Analytics

Analytics tools show you the quantitative information to recognise trends, data points and user behaviour.

Heuristic evaluation

If analytics produces quantitative information, heuristic evaluation provides qualitative data to work with. It is an inspection method for detecting usability problems.

Drew Bridewell from Bridewell Design, put out an interesting video on the metrics that impact a design audit. Check his video below.

How does design audit impact businesses?

Design audits help any business answer some tough questions. User satisfaction and usability issues are just two of those questions.

Your users are looking for something unique. Something that can alter their lives for the good. Recently, Chinese apps were banned in India. Indian app makers didn’t hold back and replaced them with some of their own. This isn’t an example of design audit, but as the banned apps already were quite popular, it was easier for Indian app makers to know what works in terms of user engagement and usability.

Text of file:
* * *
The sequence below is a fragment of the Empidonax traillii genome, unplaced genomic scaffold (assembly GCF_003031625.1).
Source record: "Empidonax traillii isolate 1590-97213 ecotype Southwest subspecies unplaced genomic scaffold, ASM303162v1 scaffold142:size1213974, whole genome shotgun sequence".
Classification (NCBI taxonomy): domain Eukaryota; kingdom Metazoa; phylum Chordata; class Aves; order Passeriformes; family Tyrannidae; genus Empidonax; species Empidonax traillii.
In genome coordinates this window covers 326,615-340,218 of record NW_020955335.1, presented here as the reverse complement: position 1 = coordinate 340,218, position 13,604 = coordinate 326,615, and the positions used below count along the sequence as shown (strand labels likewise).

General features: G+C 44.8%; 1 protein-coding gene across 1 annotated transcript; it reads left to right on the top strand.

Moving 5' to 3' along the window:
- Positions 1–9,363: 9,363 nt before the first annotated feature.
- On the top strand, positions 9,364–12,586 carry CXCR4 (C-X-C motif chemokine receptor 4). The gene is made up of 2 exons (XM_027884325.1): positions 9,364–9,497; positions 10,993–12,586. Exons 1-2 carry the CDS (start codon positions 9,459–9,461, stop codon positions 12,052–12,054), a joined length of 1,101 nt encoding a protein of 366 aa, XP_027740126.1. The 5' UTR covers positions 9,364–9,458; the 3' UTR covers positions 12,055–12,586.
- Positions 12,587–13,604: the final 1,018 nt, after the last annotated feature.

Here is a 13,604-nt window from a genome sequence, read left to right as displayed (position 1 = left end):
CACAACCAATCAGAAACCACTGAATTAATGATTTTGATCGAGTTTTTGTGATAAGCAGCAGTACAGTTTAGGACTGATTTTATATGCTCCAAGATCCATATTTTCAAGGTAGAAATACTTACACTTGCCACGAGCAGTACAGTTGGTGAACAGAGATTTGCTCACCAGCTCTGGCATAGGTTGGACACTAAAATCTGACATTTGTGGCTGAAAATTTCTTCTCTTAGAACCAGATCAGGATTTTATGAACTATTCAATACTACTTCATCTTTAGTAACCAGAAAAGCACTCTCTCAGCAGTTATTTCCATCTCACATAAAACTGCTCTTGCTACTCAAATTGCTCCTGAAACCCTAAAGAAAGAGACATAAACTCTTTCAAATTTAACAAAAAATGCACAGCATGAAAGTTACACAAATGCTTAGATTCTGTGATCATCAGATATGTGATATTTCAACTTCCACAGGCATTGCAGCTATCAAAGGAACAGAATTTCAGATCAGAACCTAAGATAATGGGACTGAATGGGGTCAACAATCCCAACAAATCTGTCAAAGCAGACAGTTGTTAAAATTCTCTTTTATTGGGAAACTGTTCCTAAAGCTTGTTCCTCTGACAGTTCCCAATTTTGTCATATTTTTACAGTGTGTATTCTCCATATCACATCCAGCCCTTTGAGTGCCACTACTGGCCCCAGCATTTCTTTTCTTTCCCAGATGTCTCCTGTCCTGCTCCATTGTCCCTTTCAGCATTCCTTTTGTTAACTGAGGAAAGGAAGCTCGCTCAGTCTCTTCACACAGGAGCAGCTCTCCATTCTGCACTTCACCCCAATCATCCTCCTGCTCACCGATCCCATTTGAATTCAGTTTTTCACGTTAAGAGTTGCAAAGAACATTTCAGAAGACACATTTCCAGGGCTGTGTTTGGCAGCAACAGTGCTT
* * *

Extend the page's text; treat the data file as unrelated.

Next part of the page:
Through an effective design audit, businesses can look for relevance. Disconnects between expectation and reality can be bridged in the product. The value proposition of the app or website can be gauged. Call-to-actions can be measured and tested for optimum usage.

In closing, we need to stress on the massive importance of a design audit. It is similar to an expert review. It can maximise business conversions, build failing user engagement and lets designers understand information hierarchy better.